3D Printer HardwareExecutive InterviewsWomen of 3D Printing

A conversation with Zortrax Co-Founder Karolina Bołądź

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Polish 3D printing company Zortrax has evolved since its founding in 2013, moving beyond 3D printer hardware production into materials and software to offer a comprehensive 3D printing ecosystem to its customers. Its productswhich include the Zortrax M200 Plus, M300 Dual, M300 Plus, Inventure and Inkspire 3D printers; a broad range of filaments and resins, Z-Suite software and more—are now offered in 90 countries across six continents. 

Beyond its prominent position in the desktop 3D printer market, Zortrax is also notable for its leadership and the presence of women in top positions. Of the company’s three co-founders, one is a woman, Karolina Bołądź—who we spoke to for this interview. She is also accompanied by COO Marcelina Rybarkiewicz, Business Development Director Marta Shalima and Head of Finance Dorota Borowska. Out of nine highlighted positions on Zortrax’s website, four are women—a near-balance that is still too rare in the AM industry.

We spoke to Bołądź recently for our Women of 3D Printing focus to learn more about Zortrax’s mission and place within the industry and about her own experience as a woman in AM.

3dpbm: Can you tell us a bit about your background? How did you enter the 3D printing industry?

Karolina Bołądź: I never thought that my career would be related to 3D printing! I found my way into the industry in a rather unusual way. I have always been interested in industrial design. That was my field of study. 3D printing is, of course, strongly connected to design because it is one of the technologies making it possible to create product prototypes. In the case of the 3D printer manufacturer, as well, there is the issue of designing the device itself.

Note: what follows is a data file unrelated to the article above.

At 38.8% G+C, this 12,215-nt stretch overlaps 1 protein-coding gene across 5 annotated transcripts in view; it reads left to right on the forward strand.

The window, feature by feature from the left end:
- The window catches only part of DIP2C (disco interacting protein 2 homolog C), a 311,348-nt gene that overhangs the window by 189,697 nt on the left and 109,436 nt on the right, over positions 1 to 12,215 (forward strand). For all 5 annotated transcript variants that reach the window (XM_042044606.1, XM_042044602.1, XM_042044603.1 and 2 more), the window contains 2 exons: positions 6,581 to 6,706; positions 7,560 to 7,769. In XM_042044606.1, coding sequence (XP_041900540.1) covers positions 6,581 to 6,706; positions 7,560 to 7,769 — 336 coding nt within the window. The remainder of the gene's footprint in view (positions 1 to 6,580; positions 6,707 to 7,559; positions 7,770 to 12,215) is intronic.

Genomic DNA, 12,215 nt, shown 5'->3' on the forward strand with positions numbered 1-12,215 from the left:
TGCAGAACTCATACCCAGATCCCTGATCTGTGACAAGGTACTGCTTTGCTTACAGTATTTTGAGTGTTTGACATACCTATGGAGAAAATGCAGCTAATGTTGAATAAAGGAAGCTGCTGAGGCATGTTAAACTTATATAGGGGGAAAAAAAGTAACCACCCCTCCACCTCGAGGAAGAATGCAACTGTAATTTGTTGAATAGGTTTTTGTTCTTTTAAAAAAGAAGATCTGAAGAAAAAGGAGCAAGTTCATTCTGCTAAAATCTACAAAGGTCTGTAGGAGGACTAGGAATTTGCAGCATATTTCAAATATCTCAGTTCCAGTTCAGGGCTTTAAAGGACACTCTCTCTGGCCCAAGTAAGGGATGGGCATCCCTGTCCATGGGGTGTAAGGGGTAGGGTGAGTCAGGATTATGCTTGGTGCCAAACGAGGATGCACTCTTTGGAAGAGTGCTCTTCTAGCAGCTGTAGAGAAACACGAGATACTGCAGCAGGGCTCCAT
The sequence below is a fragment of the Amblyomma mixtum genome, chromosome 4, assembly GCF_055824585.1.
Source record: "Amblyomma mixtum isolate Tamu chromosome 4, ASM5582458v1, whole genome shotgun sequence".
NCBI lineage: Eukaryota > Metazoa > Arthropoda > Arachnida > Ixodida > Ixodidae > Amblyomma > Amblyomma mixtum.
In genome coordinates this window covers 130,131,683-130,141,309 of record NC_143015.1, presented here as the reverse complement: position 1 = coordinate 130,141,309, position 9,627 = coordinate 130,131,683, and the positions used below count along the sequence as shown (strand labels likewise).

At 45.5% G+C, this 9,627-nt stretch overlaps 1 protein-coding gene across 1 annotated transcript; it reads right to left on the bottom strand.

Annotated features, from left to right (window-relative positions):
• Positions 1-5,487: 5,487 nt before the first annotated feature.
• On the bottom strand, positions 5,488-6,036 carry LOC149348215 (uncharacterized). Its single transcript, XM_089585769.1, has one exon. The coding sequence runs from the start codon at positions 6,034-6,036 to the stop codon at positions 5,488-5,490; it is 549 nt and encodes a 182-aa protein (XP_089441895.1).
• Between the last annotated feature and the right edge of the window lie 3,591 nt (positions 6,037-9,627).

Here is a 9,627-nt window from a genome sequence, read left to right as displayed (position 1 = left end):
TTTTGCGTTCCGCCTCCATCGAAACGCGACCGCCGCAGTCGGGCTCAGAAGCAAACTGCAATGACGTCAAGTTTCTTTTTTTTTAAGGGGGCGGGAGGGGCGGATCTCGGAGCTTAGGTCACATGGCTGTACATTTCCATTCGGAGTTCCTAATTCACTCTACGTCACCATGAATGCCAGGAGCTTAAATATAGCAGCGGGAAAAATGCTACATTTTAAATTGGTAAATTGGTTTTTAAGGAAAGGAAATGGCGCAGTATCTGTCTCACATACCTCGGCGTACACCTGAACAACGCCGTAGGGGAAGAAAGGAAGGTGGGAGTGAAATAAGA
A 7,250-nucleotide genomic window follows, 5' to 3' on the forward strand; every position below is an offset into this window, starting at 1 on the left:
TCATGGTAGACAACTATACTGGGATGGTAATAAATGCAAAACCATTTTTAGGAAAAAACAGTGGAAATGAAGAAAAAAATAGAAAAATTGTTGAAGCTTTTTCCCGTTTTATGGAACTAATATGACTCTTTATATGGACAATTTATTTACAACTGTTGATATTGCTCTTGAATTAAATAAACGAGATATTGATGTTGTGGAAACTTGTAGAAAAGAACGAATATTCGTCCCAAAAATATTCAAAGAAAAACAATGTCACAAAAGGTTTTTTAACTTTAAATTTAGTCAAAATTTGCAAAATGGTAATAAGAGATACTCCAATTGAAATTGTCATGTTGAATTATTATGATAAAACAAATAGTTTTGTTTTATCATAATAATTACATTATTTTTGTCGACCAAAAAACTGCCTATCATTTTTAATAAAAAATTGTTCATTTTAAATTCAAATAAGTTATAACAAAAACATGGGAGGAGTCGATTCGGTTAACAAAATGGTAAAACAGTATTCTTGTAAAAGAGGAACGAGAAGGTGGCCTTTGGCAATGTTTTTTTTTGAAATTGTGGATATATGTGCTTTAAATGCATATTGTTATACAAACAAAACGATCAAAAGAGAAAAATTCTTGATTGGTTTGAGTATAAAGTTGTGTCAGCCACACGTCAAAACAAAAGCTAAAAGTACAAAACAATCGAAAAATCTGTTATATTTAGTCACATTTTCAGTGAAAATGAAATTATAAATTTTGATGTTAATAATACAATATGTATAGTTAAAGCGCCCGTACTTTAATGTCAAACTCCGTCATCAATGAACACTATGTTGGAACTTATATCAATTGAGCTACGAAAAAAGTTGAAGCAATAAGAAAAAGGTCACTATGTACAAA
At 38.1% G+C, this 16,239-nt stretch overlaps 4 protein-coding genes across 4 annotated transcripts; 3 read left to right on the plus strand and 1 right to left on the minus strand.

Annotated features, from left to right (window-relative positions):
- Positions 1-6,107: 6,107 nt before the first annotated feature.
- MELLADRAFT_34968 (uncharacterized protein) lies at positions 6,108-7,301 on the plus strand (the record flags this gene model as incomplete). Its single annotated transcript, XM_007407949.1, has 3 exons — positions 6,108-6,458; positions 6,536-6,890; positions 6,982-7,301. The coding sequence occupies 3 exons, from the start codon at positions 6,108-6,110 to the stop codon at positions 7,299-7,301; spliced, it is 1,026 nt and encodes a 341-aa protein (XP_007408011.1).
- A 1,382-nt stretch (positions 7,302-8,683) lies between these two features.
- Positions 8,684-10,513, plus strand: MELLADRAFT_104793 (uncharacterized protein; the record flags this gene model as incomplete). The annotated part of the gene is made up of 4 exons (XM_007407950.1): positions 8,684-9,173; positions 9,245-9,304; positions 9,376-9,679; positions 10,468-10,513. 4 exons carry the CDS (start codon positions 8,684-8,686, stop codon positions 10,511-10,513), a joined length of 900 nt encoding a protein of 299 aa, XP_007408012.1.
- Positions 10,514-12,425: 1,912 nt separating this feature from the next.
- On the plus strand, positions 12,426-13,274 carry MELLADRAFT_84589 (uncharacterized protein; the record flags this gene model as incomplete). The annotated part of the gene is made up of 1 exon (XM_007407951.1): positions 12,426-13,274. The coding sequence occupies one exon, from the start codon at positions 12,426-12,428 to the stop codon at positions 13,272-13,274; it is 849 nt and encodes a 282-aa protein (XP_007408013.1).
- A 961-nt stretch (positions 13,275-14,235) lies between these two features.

Hardware design is a bit of a niche in Poland as we lack methodology and knowledge in this area. There are only a few manufacturers of specialized equipment that make good products based on a consistent and fully conducted design process. Interestingly, 3D printers themselves are a tool for industrial designers, so not only can they be an interesting product in their own right, but they also generate other new products. I’d like to add that I wouldn’t be in this industry if I had not met Rafał Tomasiak, founder and president of Zortraxhe is the one to whom I owe these last five years in the industry.

3dpbm: What is your role at Zortrax?

Bołądź: At Zortrax, I focused on various areas of business development. I was involved in marketing, design, product development, operational development and process optimization. Currently, I focus on brand building in a broad context and this is the area closest to my professional aspirations. My priority is to provide a positive and unique brand experiencefrom selecting the right product to the moment of receiving the shipment, unpacking the equipment, contacting customer service, and purchasing consumables. Over the years, we have managed to build a great team that takes care of every detail, such as the quality and appearance of the packaging or a smooth delivery.

3dpbm: Can you say something about the Zortrax company mission?

Bołądź: Zortrax’s mission is to provide comprehensive and reliable solutions for additive manufacturing and rapid prototyping, especially for small and medium-sized companies. We are committed to providing companies, freelancers and budding designers with a complete solution that will enable efficient and cost-effective prototyping or, in the case of some products, full production. We are creating a Polish brand that is internationally successful in an innovative field. Poland has already gained recognition in the international arena by providing excellent experts in the IT industry or software solutions, and we want to add hardware to this list.

3dpbm: What do you think are the most promising aspects of Zortrax’s 3D printing technologies (and AM more broadly)?

Bołądź: It is important for us to diversify our product offer in terms of a variety of solutions—we currently offer three basic, complementary technologies (LPD Plus, SVS and UV LCD). We are also working on the introduction of devices that go beyond additive manufacturing and deeper into rapid prototyping.

The essence of the AM market has remained the same for years: to provide companies and designers with the ability to quickly produce one or more prototypes, parts at some stage of product design or to prototype a solution to a design problem. However, the trend of introducing 3D printing as a production method is definitely noteworthy. Companies can not only prototype cheaper and faster, but also produce cheaper and faster. Using our solutions, organizations can create the final product from scratch, literally in a few days. In addition to reducing product development costs, 3D printing offers other benefits as well: possible personalization, reduced logistics costs related to goods warehousing and the organization of on-demand production. I think that the more traditional low-volume production methods will soon be replaced by 3D printing.

3dpbm: Looking at AM more broadly, what do you think will be the next steps in the industry’s evolution?